Good singers are coming along today, too—they're just not the ones you hear the most about. Dianne Reeves has been around for years. Earlier in her career, from one overproduced album to another, she sounded like a mannered soul singer embracing jazz as a step up in class. But she came into her own on A Little Moonlight (2003), and her performances in George Clooney's Good Night, and Good Luck are idiomatically true to the 1950s setting and a pure joy. Rebecca Kilgore and Daryl Sherman are the finest of a number of female singers who revive forgotten songs of the swing era and surround themselves with musicians who love Billie Holiday, Lee Wiley, and Mildred Bailey as much as they do. Bryan Anthony, whom I know only from a CD he released to little fanfare in 2001, evokes memories of the young Sinatra without trying to pass himself off as a reincarnation. (The nouveau crooner Michael Bublé supposedly makes you squeal, "I can't believe it's not Sinatra!" Well, I can.)

I could name others, but the ones I'm wild about are Susie Arioli and Luqman Hamza. Arioli, a Canadian, leads a band featuring her boyfriend, Jordan Officer, a deft, Django Reinhardt—style guitarist. Learn to Smile Again (Justin Time), her latest release, is a departure for her: an attempt to find common ground between jazz and country music. It's not a bad concept, but the downbeat mood and slowpoke tempo of the songs (six of them by Roger Miller, remembered for "King of the Road," which isn't one of them) prevent Arioli's customary lilt. A better introduction is That's for Me (2004), on the same label. A friend I sent a copy to described Arioli's voice as "yummy"—the word I'd been looking for. Her breathing is so sure (and she's so closely miked) that she lets us hear her inhale to begin each phrase of "On the Sentimental Side" before slowly releasing her breath in a lovestruck sigh over the length of the phrase, in keeping with the lyrics.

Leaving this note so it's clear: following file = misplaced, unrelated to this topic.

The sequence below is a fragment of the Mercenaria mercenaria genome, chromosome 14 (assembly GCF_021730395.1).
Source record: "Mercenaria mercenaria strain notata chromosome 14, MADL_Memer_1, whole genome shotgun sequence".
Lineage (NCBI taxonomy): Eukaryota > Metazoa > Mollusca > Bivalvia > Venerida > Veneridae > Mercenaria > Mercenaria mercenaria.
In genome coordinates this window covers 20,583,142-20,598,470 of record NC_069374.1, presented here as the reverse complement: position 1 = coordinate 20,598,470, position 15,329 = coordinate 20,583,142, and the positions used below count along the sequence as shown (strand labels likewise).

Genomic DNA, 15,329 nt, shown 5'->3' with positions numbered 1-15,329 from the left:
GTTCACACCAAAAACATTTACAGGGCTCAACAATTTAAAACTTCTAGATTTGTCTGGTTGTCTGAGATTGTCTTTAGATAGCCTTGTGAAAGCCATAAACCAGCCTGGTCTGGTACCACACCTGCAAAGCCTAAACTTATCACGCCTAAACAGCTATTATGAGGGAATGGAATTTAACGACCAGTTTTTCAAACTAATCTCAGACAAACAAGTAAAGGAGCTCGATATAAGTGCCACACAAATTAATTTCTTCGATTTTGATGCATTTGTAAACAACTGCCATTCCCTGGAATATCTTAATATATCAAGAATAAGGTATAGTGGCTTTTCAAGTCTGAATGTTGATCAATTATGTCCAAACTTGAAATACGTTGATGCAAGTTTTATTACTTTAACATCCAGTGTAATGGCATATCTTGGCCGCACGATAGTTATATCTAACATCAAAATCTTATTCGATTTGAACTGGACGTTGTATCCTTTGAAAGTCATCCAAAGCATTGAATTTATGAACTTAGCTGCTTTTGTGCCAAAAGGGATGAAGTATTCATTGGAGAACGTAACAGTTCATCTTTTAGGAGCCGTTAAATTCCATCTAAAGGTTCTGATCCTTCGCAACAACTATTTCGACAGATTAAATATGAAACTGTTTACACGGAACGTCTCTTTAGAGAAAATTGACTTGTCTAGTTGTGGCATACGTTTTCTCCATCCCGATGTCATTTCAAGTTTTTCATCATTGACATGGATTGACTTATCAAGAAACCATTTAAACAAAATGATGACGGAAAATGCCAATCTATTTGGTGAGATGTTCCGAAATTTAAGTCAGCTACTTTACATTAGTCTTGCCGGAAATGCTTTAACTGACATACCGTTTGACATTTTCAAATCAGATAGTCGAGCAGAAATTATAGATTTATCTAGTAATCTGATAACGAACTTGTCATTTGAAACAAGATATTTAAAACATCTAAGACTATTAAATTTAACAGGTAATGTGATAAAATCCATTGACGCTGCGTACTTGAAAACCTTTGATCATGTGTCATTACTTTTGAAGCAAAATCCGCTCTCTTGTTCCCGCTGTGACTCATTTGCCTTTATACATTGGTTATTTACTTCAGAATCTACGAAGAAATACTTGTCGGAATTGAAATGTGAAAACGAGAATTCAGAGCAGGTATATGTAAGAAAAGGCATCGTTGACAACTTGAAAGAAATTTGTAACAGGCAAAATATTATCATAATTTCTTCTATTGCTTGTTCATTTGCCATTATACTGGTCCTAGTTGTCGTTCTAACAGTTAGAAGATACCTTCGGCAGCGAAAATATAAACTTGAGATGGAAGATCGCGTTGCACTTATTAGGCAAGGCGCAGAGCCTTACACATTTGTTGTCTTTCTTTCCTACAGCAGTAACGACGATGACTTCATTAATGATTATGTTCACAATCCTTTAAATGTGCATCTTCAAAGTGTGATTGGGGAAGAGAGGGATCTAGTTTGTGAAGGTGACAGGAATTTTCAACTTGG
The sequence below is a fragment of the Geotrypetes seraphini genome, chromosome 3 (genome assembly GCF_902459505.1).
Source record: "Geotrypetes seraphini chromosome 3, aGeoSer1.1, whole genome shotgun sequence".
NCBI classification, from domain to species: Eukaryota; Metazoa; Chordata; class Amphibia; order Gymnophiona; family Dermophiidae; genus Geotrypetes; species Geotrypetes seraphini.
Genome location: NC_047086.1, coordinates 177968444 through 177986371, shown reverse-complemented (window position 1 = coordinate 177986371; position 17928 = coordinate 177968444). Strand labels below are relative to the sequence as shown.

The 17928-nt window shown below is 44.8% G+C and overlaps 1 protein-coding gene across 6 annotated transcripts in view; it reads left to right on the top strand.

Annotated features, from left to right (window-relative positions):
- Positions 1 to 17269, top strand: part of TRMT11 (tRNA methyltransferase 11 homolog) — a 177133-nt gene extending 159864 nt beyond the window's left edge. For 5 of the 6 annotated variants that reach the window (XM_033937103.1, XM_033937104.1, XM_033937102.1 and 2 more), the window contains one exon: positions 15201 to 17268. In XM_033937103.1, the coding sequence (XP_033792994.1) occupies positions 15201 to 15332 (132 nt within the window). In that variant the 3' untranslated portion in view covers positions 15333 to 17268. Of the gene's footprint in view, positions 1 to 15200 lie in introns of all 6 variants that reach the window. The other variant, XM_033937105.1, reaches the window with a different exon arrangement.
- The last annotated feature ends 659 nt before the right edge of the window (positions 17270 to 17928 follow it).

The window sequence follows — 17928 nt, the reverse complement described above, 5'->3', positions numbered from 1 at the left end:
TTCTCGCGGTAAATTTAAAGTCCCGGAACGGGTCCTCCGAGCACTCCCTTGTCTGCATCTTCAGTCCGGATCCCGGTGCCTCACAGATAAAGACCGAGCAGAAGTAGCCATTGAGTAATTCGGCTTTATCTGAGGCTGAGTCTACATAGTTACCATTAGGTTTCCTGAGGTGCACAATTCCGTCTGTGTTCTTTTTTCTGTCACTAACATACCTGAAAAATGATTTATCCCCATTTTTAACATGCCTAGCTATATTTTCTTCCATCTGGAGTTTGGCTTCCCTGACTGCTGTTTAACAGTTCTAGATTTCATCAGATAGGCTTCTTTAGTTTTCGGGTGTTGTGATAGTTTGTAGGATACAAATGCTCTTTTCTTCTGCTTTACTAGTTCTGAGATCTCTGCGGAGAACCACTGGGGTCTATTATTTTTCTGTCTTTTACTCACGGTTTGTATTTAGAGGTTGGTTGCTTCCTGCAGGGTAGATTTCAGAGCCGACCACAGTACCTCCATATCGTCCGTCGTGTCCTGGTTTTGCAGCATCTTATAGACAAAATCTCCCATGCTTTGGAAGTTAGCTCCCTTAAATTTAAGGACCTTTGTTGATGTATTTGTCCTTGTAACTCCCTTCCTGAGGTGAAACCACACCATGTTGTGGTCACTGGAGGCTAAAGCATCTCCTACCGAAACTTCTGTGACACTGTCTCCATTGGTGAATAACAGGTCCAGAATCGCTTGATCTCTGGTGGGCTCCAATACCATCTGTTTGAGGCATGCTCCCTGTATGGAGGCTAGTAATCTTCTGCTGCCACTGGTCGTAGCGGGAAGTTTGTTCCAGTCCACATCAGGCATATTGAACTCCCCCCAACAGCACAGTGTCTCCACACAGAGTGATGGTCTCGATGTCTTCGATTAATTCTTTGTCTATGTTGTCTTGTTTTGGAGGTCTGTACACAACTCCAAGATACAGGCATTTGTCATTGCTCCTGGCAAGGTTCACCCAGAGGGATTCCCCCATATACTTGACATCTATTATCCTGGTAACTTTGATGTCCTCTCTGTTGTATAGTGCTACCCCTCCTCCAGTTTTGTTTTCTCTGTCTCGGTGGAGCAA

All I know about Hamza is that he's based in Kansas City, accompanies himself on piano, and is old enough to have recorded as Larry Cummings in the 1950s. Released in 2000, With This Voice (Groove Notes) was only his second CD, and it's still his most recent—a shame, because it's so good it makes you want to hear more from him. Hamza specializes in ballads, and his diction may be the best I've heard from a male singer since Sinatra. On "Smoke Gets in Your Eyes," the bonus track on the audiophile edition of the CD, it lets him deliver the line "so I chaffed them and I gaily laughed" without sounding like he's wandered in from another era. And both as a singer and as a pianist (his solo on "Weaver of Dreams" is a gem of thematic improvisation) he swings so effortlessly and in such a relaxed manner that he's never going to put anyone's foot to sleep.